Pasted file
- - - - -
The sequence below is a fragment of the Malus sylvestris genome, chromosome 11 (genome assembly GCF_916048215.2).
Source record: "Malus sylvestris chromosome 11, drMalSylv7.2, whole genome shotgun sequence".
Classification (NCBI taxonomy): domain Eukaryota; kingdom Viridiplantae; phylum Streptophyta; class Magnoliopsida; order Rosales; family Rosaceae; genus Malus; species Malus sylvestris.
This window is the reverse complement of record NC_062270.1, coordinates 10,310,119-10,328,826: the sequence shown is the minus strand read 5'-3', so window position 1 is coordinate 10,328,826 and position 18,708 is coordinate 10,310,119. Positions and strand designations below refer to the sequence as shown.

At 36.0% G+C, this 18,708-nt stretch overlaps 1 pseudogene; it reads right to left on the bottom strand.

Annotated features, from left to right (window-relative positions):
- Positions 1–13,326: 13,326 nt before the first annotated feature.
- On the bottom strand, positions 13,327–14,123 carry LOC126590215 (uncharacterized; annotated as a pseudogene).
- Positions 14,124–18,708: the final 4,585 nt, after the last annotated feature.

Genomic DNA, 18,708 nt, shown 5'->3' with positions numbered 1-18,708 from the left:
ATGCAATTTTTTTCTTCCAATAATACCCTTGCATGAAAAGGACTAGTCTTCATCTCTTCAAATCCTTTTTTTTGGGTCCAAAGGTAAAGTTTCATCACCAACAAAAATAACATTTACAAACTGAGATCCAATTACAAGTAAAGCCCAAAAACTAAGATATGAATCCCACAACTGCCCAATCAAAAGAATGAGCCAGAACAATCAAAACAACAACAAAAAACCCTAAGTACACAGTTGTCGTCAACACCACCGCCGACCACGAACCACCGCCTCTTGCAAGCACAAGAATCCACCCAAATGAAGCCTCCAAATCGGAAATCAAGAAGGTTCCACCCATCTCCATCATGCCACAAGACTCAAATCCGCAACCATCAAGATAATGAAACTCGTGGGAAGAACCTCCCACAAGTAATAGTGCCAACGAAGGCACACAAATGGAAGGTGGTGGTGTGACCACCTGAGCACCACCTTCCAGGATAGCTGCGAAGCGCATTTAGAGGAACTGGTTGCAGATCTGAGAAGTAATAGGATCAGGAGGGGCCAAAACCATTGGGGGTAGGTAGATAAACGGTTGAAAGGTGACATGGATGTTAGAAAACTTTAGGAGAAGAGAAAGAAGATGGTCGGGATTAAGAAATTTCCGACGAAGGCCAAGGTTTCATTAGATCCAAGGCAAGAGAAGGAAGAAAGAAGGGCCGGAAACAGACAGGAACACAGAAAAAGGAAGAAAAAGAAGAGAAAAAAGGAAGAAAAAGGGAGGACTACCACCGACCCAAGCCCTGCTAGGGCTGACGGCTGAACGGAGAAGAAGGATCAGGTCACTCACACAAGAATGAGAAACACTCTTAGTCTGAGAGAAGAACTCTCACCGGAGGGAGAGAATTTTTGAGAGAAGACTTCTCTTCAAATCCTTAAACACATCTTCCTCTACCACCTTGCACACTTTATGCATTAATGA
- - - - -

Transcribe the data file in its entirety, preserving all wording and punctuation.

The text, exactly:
The sequence below is a fragment of the Malus sylvestris genome, chromosome 11 (genome assembly GCF_916048215.2).
Source record: "Malus sylvestris chromosome 11, drMalSylv7.2, whole genome shotgun sequence".
Classification (NCBI taxonomy): domain Eukaryota; kingdom Viridiplantae; phylum Streptophyta; class Magnoliopsida; order Rosales; family Rosaceae; genus Malus; species Malus sylvestris.
This window is the reverse complement of record NC_062270.1, coordinates 10,310,119-10,328,826: the sequence shown is the minus strand read 5'-3', so window position 1 is coordinate 10,328,826 and position 18,708 is coordinate 10,310,119. Positions and strand designations below refer to the sequence as shown.

At 36.0% G+C, this 18,708-nt stretch overlaps 1 pseudogene; it reads right to left on the bottom strand.

Annotated features, from left to right (window-relative positions):
- Positions 1–13,326: 13,326 nt before the first annotated feature.
- On the bottom strand, positions 13,327–14,123 carry LOC126590215 (uncharacterized; annotated as a pseudogene).
- Positions 14,124–18,708: the final 4,585 nt, after the last annotated feature.

Genomic DNA, 18,708 nt, shown 5'->3' with positions numbered 1-18,708 from the left:
ATGCAATTTTTTTCTTCCAATAATACCCTTGCATGAAAAGGACTAGTCTTCATCTCTTCAAATCCTTTTTTTTGGGTCCAAAGGTAAAGTTTCATCACCAACAAAAATAACATTTACAAACTGAGATCCAATTACAAGTAAAGCCCAAAAACTAAGATATGAATCCCACAACTGCCCAATCAAAAGAATGAGCCAGAACAATCAAAACAACAACAAAAAACCCTAAGTACACAGTTGTCGTCAACACCACCGCCGACCACGAACCACCGCCTCTTGCAAGCACAAGAATCCACCCAAATGAAGCCTCCAAATCGGAAATCAAGAAGGTTCCACCCATCTCCATCATGCCACAAGACTCAAATCCGCAACCATCAAGATAATGAAACTCGTGGGAAGAACCTCCCACAAGTAATAGTGCCAACGAAGGCACACAAATGGAAGGTGGTGGTGTGACCACCTGAGCACCACCTTCCAGGATAGCTGCGAAGCGCATTTAGAGGAACTGGTTGCAGATCTGAGAAGTAATAGGATCAGGAGGGGCCAAAACCATTGGGGGTAGGTAGATAAACGGTTGAAAGGTGACATGGATGTTAGAAAACTTTAGGAGAAGAGAAAGAAGATGGTCGGGATTAAGAAATTTCCGACGAAGGCCAAGGTTTCATTAGATCCAAGGCAAGAGAAGGAAGAAAGAAGGGCCGGAAACAGACAGGAACACAGAAAAAGGAAGAAAAAGAAGAGAAAAAAGGAAGAAAAAGGGAGGACTACCACCGACCCAAGCCCTGCTAGGGCTGACGGCTGAACGGAGAAGAAGGATCAGGTCACTCACACAAGAATGAGAAACACTCTTAGTCTGAGAGAAGAACTCTCACCGGAGGGAGAGAATTTTTGAGAGAAGACTTCTCTTCAAATCCTTAAACACATCTTCCTCTACCACCTTGCACACTTTATGCATTAATGA